An evocative poem and stunning watercolors come together to honor an American heroine in a Coretta Scott King Honor and Christopher Award-winning picture book.
We know her today as Harriet Tubman, but in her lifetime she was called by many names. As General Tubman she was a Union spy. As Moses she led hundreds to freedom on the Underground Railroad. As Minty she was a slave whose spirit could not be broken. As Araminta she was a young girl whose father showed her the stars and the first steps on the path to freedom.
This lush, lyrical biography in verse begins with a glimpse of Harriet Tubman as an old woman, and travels back in time through the many roles she played through her life: spy, liberator, suggragist and more. Illustrated by James Ransome, whose paintings for The Creation won a Coretta Scott King medal, this is a riveting introduction to an American hero.
The paperback edition includes a new author's note, and a list of resources for further study.
* A Junior Library Guild Selection
* A Coretta Scott King Honor Book
* A Christopher Award winner
* A Jane Addams Children's Honor Book <
|Publisher:||Live Oak Media|
|Product dimensions:||9.50(w) x 13.80(h) x 0.90(d)|
|Age Range:||4 - 7 Years|
About the Author
. Lesa Cline-Ransome and James Ransome have collaborated on many award-winning picture books for children. These include Satchel Paige, which was an ALA Best Book for Children and Words Set Me Free: The Story of Young Frederick Douglass, which received starred reviews in Booklist and School Library Journal. The Quilt Alphabet was praised as "A blue-ribbon ABC book that combines bright, folksy oil paintings and lilting riddle-poems," in a starred review in Publishers Weekly and called "a feast for the eyes" in School Library Journal. They live in the Hudson River Valley region of New York.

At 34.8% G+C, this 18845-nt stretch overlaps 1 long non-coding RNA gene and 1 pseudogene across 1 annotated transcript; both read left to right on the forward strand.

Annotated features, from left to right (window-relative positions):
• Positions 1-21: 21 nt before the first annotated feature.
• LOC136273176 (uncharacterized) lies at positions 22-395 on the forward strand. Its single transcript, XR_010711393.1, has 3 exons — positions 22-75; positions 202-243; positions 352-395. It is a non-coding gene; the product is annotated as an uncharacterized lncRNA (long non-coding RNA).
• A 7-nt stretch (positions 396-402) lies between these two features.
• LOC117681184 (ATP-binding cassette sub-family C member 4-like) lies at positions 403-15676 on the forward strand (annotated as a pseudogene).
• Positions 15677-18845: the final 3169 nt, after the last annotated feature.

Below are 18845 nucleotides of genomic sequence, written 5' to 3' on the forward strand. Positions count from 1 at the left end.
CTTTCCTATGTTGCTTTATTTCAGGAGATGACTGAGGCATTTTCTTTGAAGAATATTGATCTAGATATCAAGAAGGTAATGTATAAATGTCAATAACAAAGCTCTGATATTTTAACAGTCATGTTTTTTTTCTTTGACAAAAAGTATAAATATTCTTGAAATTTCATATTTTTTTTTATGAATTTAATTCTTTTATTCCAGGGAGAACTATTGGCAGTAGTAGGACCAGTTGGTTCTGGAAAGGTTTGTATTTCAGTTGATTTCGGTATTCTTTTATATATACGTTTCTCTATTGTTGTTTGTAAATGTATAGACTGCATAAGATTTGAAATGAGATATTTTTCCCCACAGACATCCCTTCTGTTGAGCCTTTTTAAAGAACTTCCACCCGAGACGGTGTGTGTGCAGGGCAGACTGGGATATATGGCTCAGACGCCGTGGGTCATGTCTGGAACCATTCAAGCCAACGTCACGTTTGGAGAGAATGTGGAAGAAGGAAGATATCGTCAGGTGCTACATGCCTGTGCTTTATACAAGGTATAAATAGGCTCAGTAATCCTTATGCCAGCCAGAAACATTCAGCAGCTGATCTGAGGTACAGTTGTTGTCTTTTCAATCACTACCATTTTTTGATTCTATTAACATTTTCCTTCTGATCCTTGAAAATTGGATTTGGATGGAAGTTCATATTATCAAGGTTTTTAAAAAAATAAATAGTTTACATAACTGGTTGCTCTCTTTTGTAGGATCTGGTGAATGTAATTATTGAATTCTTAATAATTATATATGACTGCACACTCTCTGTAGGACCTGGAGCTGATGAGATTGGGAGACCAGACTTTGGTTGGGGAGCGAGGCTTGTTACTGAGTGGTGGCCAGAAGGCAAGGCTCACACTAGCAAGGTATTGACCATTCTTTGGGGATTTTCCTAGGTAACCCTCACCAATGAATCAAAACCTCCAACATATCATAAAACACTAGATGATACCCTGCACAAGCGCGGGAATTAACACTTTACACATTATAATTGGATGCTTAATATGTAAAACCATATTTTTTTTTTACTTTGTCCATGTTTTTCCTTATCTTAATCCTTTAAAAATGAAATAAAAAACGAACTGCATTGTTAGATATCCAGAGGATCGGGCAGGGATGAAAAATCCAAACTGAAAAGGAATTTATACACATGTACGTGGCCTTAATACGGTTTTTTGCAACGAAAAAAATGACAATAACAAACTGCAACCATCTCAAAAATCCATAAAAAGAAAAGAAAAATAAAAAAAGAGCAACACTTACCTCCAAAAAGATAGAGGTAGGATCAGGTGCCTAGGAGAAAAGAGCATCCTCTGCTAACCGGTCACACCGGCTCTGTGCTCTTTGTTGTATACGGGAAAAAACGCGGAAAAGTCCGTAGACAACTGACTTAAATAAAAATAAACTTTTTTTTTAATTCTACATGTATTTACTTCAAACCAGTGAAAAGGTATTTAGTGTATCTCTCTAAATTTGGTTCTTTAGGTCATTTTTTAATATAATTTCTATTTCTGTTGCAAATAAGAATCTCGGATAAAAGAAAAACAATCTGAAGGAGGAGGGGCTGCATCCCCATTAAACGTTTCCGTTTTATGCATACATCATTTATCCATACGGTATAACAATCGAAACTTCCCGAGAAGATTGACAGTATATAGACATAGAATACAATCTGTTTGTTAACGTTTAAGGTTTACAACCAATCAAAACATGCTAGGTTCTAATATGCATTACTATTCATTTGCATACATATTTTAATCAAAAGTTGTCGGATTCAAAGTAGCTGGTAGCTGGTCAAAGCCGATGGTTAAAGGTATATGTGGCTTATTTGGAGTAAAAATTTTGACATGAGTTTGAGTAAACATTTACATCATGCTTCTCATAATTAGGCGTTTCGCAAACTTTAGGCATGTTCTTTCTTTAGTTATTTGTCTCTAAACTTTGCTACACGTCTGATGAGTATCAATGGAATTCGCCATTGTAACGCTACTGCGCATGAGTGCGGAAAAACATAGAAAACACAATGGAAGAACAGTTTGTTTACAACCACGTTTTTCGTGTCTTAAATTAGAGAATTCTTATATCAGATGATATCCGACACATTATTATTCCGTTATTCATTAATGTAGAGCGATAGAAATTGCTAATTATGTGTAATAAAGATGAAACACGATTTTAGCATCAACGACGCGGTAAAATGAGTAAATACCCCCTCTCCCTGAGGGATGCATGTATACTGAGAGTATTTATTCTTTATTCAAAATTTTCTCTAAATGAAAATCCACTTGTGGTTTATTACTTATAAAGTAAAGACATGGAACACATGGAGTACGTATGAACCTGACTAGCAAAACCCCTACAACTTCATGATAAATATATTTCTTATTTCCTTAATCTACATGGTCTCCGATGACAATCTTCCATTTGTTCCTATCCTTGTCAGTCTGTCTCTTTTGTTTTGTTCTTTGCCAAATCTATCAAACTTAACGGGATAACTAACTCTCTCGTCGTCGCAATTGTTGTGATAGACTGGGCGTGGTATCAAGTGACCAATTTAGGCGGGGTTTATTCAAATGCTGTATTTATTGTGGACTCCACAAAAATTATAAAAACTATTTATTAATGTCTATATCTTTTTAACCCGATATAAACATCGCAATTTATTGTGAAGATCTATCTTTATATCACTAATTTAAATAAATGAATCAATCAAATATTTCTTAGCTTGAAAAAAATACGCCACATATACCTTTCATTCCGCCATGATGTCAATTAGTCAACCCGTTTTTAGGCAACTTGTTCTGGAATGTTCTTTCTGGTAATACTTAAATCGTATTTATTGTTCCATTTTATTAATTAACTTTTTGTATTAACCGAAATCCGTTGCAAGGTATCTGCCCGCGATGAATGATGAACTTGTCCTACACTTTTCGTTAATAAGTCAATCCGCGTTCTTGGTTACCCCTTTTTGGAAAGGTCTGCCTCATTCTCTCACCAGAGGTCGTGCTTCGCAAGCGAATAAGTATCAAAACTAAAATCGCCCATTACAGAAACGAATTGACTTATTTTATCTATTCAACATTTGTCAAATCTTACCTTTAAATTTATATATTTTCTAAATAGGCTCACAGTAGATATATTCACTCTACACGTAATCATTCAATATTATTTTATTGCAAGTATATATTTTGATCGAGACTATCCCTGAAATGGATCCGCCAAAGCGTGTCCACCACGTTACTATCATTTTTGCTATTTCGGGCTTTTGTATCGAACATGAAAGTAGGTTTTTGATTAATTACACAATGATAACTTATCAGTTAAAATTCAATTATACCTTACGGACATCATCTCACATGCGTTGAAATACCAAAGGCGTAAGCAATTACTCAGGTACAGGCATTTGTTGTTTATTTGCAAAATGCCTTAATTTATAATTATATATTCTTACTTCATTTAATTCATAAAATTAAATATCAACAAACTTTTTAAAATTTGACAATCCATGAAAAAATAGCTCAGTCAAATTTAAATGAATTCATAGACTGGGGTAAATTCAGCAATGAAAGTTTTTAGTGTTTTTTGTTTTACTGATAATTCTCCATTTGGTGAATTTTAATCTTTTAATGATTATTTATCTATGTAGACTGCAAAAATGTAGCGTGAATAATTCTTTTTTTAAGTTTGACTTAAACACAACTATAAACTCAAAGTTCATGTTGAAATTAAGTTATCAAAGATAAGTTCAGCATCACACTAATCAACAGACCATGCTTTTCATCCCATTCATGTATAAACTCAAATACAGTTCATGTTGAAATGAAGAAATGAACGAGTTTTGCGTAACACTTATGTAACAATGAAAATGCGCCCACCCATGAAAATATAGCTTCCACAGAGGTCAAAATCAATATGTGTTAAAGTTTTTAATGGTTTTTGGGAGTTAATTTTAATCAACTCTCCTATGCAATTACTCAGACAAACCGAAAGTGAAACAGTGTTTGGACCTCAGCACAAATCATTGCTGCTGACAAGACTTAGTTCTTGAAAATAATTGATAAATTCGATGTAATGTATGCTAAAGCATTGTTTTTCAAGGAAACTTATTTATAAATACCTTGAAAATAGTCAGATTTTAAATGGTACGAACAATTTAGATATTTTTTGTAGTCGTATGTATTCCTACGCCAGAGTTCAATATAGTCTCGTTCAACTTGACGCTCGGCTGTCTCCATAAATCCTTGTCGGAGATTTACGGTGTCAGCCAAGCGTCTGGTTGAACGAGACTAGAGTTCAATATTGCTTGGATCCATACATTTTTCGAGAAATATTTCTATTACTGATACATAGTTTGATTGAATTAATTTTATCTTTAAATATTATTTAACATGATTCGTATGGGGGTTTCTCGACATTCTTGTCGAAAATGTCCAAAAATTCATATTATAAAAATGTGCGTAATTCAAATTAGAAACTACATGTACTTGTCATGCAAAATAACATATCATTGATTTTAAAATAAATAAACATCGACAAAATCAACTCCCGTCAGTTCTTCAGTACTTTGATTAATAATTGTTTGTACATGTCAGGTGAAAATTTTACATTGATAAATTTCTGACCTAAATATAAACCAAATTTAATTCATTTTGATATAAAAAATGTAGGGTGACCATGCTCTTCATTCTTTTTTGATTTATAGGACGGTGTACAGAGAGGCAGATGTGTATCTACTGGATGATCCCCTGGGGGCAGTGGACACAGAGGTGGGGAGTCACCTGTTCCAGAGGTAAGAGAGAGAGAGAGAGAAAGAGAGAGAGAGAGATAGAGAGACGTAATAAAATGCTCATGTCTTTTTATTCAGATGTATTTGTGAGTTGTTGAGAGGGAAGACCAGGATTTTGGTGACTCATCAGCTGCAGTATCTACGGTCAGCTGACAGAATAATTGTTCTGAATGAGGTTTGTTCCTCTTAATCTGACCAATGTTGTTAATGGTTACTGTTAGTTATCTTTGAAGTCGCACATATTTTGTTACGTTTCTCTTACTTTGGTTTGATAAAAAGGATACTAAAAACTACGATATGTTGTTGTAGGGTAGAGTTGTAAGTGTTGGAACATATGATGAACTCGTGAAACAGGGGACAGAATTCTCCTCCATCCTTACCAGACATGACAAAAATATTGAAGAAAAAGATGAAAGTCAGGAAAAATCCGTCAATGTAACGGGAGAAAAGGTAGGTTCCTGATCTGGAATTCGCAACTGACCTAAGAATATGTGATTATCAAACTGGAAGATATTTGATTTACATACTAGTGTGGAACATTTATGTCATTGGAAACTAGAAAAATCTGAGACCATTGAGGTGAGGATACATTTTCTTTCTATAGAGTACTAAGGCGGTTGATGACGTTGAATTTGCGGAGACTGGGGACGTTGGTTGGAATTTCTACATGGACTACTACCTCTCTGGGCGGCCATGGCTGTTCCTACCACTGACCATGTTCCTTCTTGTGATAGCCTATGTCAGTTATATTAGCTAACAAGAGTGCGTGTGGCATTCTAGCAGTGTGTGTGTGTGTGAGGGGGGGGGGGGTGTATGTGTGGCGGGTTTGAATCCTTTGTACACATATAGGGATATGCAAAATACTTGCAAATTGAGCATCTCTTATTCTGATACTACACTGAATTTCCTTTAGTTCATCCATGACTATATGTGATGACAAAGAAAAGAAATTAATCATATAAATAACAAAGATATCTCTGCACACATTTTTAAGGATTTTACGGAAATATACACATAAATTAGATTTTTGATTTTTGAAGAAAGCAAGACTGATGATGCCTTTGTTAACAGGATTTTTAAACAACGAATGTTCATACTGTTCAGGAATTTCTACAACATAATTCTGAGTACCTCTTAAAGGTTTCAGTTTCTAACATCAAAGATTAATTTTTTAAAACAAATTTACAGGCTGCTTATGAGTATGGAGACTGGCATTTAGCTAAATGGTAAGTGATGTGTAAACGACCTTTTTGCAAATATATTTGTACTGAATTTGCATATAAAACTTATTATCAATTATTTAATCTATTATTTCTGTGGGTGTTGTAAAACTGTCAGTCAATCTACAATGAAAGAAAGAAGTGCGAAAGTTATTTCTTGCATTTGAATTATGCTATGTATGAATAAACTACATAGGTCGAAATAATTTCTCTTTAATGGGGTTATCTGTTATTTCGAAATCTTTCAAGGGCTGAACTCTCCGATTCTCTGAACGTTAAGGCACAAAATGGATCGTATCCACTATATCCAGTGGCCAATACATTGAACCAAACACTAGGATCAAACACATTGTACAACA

Most Helpful Customer Reviews
This biography stands out from the rest with its lyrical language and creative structure. The story begins at the end of Harriet’s life, inviting the reader to wonder about the causes of her weariness, her worries, her walks under a clear night sky. The author takes us back in time, step by step, to see what Harriet did in each stage of her life. I think history’s great heroes are often hard for young readers to relate to, but by following Harriet back to where her journey began, children see a young girl with a dream learning something from her father that was key to her extraordinary future. The illustrations are rich with context and emotion. I especially love the cover. A gorgeous book all around!